Meet Our Farmers
33 | El Mango
Like other farms in the area, Gilberto and El Mango have experienced a couple of challenging years. The extended dry season a year ago diminished the production yield considerably. On top of that, the resurgence of activity among armed illegal groups in the region led to multiple displacements from the farm, including once during the harvest last year.
While these obstacles proved difficult to overcome, Gilberto took them in stride and is still planning for the upcoming years. He has new varietals that will be maturing soon and is excited to experiment with different processing methods (something he had intended to do this year). His unwavering commitment to El Mango is evident and we are equally committed to riding out the ups and downs with him.
34 | Buenavista
Acknowledged many times by the Colombian Coffee Federation for the quality of their beans, Maria Yolanda Gallego and her husband, Gregorio Fajardo, have a lot to be proud of. While they happily boast about the recognition they have received, Maria Yolanda is quick to point out that their efforts deserve more. Our business model really struck a chord with them. At last, a chance for the hard work to pay off. Seeking the ultimate approval from the consumer, Gregorio and Maria have a renewed motivation. The quality of their coffee can now directly affect the quality of their life.
35 | La Quinta
Luz Marina Munera
Nestled in at 2,100 meters above sea level, La Quinta offers the perfect conditions for growing specialty coffee. The owner, Luz Marina, has capitalized on the combination of coffee varietals, fertile soil, elevation, and ideal microclimate to produce outstanding coffee. While this sounds like the perfect equation, her success is a testament to her resilience. After her husband passed away over 20 years ago, she raised their three daughters while also running the farm. As her daughters grew up, they became involved in the daily chores and now the they are an integral part of operations at La Quinta. This family and farm are proof that hard work and attention to detail pay off. We are very excited to offer this coffee and see great potential for the future at La Quinta.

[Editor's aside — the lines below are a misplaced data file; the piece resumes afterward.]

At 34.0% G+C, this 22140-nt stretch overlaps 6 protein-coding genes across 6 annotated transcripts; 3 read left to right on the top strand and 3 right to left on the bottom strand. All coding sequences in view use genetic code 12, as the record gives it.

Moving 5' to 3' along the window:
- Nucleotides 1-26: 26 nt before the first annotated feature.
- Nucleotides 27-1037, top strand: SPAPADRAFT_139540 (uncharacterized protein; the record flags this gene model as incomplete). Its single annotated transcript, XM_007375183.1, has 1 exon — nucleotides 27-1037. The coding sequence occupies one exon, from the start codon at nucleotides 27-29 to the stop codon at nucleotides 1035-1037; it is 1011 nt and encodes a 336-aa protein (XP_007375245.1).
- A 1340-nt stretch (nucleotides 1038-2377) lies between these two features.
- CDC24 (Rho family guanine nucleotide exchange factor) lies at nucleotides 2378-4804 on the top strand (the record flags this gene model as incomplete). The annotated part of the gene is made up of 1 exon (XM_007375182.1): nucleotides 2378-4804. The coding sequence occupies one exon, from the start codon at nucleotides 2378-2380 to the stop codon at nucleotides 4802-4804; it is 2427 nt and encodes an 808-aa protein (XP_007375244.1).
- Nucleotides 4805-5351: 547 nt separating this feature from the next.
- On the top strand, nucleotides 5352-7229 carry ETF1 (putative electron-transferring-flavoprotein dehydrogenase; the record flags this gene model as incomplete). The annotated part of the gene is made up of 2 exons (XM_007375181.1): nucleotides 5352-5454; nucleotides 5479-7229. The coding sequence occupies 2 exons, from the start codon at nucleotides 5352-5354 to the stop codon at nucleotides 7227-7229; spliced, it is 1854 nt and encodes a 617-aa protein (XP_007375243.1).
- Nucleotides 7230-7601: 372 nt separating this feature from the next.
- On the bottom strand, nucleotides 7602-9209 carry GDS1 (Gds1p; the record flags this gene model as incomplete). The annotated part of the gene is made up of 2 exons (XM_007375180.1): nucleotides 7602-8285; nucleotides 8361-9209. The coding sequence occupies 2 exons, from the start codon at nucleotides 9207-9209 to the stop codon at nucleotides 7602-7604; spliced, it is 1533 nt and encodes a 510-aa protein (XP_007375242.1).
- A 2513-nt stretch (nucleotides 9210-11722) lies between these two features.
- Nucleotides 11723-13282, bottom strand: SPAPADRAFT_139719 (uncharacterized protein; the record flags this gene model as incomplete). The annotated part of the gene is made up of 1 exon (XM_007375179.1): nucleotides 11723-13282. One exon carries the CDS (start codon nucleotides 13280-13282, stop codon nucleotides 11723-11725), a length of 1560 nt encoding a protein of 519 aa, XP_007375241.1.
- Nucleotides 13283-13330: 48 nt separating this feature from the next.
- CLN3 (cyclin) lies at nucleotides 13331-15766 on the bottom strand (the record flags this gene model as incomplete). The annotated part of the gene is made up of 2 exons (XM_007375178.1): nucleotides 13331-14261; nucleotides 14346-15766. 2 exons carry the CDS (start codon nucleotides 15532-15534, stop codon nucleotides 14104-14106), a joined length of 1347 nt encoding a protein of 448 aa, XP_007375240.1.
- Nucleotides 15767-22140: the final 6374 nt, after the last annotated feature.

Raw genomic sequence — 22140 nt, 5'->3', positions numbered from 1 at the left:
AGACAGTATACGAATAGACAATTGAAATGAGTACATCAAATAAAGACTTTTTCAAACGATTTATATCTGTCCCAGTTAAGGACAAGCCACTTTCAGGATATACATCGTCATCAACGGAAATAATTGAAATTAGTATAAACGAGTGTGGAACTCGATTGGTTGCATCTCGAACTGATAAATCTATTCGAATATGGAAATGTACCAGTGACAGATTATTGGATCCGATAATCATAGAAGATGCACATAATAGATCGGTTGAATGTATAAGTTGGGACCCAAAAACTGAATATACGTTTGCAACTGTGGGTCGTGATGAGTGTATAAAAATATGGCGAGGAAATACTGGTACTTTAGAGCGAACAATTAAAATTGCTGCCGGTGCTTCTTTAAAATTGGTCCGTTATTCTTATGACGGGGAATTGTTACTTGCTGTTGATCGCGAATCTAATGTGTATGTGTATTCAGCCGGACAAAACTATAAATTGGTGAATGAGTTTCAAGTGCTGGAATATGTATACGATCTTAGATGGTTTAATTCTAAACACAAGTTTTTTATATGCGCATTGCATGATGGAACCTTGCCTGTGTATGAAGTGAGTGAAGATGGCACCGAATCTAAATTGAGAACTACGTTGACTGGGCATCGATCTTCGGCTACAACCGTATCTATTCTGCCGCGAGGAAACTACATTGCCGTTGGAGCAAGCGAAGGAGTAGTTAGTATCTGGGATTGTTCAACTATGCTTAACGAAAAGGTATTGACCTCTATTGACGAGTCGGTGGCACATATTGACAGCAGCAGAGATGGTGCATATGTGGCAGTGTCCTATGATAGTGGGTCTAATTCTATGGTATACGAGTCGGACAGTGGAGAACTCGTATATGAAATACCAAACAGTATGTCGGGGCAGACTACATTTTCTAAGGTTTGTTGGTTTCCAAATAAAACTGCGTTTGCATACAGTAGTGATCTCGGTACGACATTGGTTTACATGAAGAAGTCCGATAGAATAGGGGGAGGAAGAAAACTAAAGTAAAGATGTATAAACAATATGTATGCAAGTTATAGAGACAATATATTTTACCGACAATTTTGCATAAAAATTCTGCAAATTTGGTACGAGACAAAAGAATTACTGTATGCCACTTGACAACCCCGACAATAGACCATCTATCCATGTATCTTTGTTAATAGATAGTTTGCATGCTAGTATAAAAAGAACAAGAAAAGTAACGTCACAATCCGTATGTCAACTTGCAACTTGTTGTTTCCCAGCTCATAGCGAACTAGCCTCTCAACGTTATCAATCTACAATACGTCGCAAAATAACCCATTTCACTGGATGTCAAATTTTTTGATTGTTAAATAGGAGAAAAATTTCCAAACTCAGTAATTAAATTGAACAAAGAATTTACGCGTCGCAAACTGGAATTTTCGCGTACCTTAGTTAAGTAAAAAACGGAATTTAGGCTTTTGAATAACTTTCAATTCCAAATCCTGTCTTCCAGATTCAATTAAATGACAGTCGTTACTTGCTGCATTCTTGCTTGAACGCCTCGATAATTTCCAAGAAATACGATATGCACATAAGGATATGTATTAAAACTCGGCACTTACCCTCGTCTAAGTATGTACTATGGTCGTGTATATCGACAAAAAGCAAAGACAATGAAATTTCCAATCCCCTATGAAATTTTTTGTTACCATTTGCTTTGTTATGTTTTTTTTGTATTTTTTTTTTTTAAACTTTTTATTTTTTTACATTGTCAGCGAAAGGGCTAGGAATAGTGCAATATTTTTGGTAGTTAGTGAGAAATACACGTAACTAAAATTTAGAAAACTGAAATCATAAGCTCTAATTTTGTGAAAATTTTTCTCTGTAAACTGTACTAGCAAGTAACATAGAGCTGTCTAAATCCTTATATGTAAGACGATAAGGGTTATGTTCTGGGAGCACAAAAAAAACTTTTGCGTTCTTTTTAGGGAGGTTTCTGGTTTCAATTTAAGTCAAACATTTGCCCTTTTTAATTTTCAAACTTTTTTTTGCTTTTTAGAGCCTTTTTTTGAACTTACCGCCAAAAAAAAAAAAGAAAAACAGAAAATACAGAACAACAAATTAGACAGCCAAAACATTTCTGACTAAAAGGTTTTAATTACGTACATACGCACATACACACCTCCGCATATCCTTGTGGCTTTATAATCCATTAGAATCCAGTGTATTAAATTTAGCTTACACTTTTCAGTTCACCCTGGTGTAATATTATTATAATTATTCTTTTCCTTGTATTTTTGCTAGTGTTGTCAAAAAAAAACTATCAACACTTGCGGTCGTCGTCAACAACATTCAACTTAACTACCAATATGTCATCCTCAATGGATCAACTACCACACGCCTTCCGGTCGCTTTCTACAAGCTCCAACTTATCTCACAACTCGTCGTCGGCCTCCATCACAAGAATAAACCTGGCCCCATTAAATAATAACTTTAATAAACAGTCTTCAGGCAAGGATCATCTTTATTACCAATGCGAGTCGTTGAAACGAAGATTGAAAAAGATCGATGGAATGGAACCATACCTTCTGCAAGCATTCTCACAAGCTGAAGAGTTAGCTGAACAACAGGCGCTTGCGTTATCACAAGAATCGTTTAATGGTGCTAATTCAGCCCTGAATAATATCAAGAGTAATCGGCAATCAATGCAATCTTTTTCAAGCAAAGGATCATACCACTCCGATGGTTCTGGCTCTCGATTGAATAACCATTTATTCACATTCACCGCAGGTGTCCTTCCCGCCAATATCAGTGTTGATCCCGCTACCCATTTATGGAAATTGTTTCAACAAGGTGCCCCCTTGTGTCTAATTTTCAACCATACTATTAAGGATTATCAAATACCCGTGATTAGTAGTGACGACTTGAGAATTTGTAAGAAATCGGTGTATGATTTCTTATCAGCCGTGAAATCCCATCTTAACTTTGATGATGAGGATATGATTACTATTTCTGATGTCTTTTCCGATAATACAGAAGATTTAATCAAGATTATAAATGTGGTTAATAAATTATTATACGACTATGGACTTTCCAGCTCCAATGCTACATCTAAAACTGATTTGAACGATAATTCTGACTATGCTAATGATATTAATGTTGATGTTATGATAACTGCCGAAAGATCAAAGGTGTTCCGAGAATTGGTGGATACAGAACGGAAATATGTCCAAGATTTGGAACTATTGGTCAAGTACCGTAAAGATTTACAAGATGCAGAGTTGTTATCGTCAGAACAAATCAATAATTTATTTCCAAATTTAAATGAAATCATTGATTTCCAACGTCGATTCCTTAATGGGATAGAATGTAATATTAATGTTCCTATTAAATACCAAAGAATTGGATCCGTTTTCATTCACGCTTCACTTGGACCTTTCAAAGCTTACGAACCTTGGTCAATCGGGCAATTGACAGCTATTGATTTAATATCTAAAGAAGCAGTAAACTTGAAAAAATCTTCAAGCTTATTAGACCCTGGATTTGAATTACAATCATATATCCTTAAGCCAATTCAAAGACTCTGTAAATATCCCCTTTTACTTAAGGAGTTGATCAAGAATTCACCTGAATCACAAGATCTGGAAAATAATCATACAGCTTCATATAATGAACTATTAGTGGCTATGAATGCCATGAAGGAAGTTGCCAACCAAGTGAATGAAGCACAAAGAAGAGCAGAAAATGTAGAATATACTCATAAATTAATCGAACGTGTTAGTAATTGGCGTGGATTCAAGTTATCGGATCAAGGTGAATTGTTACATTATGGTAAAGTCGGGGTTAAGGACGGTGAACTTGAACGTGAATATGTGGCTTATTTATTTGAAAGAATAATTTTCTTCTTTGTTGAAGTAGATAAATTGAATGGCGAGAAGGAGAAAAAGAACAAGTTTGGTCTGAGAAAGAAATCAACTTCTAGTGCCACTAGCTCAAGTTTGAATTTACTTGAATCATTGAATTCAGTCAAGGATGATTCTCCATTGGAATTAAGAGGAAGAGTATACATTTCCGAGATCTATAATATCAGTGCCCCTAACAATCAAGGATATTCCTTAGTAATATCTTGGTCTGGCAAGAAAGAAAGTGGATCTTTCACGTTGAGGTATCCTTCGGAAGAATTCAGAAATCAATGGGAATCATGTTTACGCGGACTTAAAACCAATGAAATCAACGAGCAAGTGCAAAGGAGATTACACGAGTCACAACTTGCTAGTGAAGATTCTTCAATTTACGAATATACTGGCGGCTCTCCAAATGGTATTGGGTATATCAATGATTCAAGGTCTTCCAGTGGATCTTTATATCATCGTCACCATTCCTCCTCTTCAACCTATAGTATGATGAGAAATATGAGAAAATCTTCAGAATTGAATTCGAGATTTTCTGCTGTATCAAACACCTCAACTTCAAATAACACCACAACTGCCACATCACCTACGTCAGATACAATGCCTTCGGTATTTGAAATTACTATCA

36 | La Mar
Ruben Echevery's background is very different than the majority of coffee growers we work with. Born and raised in Medellin, Antioquia, he is an electrical engineer who has been working in the commercial area of a large company for the last 20 years. Five years ago the family decided to buy a farm and start producing coffee. Ruben's brother, Julio Cesar, manages La Mar while Ruben fulfills his work obligations. The family is in a fortunate situation where they do not depend on the farm for the income to support themselves. Ruben is quick to point out the respect he has for the coffee farmers that are dependent on the income from their farms - they taught him the importance of quality. Current prices are too low to make coffee farming profitable, the only way to survive is to differentiate on quality. Ruben and his family are determined to be successful coffee growers and the attention to detail evident at La Mar suggests that they are well on their way.
41 | La Mina
Ask Henry Martinez to describe the coffee industry and he will tell you, "Coffee is a blessing for all of us" and that he owes everything he has to hard work and coffee. He can recall good years and bad years, but is quick to note that lately the bad years are overwhelming the good ones. Coffee prices have been very low even though the cost of production keeps climbing. After getting married to his wife Ricardina, Henry bought La Mina from his father. Through hard work and carefully managed expenses, he was able to pay off the farm in two years. While he originally planted caturra varietals, he found out after only 5 years how susceptible that variety is to leaf rust.
Now La Mina is planted with castillo varietals and focused on the production of specialty coffee as Henry sees this as an important opportunity to reduce the volatility in coffee prices. He knows that if we can develop strong relationships with customers over time, he can concentrate on his craft without worrying if he is going to break even at the end of the harvest.
42 | La Joya
At only 22 years old, Juan is the youngest producer we work with. He is very proud of his profession as he feels he is following in his father's footsteps. Juan is aware that not many people his age want to keep working with coffee as a majority of them opting to move away from rural areas in search of new opportunities. Juan, on the other hand, asked for his father's blessing to keep growing coffee. Juan's passion for coffee is evident in everything he does. Committed to improving quality year over year, he is already planning the addition of another parabolic drying bed. He also understands the positive affect this will have on his community- the specialty coffee market allows him to pay higher wages to the coffee pickers for carefully selecting only ripe cherries. He is hopeful that this commitment will help to develop long term relationships with roasters which, in turn, will bring a great opportunity for growth and improved profitability.
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